A mother’s diet during pregnancy may alter the microbiome of her baby’s gut, suggests a new observational study which noted that this effect also seems to vary depending on whether the baby was delivered vaginally or via caesarean section.
Authors of the paper, published in Microbiome, suggest that the finding may have implications for the dietary recommendations given to pregnant and lactating women.
Previous findings have shown that method of delivery has impact on the microbiome of infants, and that a high-fat diet could have influence on microbial composition, but investigation of how maternal diet affects offspring microbiome has been limited.
The study, led by Sara Lundgren of the Department of Epidemiology, Geisel School of Medicine at Dartmouth, used a sample cohort taken from the New Hampshire Birth Cohort Study. The authors collected 145 stool samples from infants with maternal diet was assessed using a questionnaire.
The analysis showed that bacteria in the infant gut at 6 weeks post-delivery is organized into clusters of bacterial composition which differ depending on the birth delivery method, as was expected.
Diet had a range of effects on this microbiome. Some of the key findings the authors highlighted were that maternal dairy intake was associated with a higher likelihood of infants born by caesarean section having a high clostridium count. Babies delivered in this fashion have a higher risk of dairy allergies than those born vaginally. They also report that a maternal diet involving fish and seafood was associated with higher Streptococcus levels in the gut. Bacteria from this genus are known to have infected farmed fish populations. Surprisingly, levels of Bifidobacterium, generally considered beneficial bacteria, decreased in association with increasing maternal fruit consumption, although increased with a red or processed meat diet.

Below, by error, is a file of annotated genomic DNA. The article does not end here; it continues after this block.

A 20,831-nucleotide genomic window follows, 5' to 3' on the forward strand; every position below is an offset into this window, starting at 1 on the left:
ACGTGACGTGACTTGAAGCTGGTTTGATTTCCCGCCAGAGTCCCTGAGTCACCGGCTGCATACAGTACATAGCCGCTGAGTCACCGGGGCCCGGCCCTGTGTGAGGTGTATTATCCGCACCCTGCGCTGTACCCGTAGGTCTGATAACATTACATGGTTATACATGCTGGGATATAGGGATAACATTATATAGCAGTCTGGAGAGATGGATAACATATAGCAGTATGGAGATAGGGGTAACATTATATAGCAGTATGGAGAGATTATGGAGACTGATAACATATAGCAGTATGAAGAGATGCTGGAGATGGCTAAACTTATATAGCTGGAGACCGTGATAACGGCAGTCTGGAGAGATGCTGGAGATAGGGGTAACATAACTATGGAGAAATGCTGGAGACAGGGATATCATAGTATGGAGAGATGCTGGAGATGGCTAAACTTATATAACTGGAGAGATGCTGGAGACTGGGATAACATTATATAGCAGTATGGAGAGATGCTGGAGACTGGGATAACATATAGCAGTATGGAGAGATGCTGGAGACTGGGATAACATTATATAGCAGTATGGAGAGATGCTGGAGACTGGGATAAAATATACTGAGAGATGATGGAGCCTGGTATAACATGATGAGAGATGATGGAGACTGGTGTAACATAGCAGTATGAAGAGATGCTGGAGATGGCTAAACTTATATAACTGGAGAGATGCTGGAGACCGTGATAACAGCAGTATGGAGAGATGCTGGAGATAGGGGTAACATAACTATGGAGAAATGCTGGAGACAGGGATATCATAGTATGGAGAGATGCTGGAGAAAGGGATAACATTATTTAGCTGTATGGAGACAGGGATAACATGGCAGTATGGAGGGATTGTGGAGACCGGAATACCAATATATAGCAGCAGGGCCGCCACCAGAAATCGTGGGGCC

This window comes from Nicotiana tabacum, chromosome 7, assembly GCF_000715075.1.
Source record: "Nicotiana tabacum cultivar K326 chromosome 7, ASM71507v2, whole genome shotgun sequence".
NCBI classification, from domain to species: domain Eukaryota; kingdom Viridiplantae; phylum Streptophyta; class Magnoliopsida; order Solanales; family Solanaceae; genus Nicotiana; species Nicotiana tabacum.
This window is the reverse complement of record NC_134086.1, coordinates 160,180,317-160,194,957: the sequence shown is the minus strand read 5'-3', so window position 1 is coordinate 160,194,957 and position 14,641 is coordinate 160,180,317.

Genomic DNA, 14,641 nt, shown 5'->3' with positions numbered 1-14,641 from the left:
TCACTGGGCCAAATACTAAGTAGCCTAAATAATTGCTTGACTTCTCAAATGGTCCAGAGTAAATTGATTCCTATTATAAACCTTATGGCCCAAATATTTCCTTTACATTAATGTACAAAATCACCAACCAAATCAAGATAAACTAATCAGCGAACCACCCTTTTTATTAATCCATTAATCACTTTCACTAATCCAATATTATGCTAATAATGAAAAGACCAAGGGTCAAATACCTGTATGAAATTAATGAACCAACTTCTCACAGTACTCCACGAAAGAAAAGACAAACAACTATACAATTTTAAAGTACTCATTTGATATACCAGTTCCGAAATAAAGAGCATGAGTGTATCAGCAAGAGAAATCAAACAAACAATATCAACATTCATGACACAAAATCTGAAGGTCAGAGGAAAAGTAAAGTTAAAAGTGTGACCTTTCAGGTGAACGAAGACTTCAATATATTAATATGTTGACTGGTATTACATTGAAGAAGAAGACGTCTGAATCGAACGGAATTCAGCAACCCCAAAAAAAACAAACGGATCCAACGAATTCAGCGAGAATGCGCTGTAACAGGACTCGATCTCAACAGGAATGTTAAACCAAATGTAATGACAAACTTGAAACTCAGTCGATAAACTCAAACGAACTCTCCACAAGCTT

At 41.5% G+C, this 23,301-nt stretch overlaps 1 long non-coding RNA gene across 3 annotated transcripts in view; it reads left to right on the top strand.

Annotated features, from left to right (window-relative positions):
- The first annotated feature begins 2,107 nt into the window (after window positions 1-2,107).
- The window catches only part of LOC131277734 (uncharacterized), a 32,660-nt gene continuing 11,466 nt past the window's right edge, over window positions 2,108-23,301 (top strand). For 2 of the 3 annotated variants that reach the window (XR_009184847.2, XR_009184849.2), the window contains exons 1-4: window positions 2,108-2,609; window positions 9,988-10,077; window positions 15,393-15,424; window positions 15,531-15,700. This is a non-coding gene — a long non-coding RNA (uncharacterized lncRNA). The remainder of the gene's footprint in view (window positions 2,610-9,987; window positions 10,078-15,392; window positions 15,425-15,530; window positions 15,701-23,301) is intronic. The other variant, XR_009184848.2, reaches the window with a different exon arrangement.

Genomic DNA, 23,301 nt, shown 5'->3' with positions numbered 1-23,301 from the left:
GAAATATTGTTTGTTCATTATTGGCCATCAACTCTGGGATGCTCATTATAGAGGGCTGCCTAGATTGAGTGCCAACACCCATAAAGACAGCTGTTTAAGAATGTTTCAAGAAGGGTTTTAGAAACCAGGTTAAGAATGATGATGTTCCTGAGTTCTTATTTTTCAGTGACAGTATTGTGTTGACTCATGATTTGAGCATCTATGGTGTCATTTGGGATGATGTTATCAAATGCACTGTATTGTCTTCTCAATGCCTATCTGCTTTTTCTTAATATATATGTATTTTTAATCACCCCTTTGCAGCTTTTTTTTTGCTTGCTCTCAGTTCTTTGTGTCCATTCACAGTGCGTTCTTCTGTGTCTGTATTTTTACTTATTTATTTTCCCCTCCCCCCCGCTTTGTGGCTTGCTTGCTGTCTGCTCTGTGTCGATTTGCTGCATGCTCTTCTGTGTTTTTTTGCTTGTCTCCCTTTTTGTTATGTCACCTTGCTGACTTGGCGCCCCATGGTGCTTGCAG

Lead author Lundgren, speaking to Biomed Central, said “Our study demonstrates an association of a readily modifiable factor, maternal diet, with the infant gut microbiome. This knowledge may be key for developing evidence-based dietary recommendations for pregnant and lactating women.”
As an observational study, this research doesn’t mean we can definitely conclude that maternal diet alone directly caused these changes. The effect that diet may have on breast milk may be a confounding factor, and the researchers didn’t have the ability to compare breast-fed babies with formula-fed babies. Nonetheless, the study will be a jumping-off point for research which investigates the relationship between breast milk, maternal diet, and infant gut bacteria, which will hopefully result in healthier babies with better gut bacteria.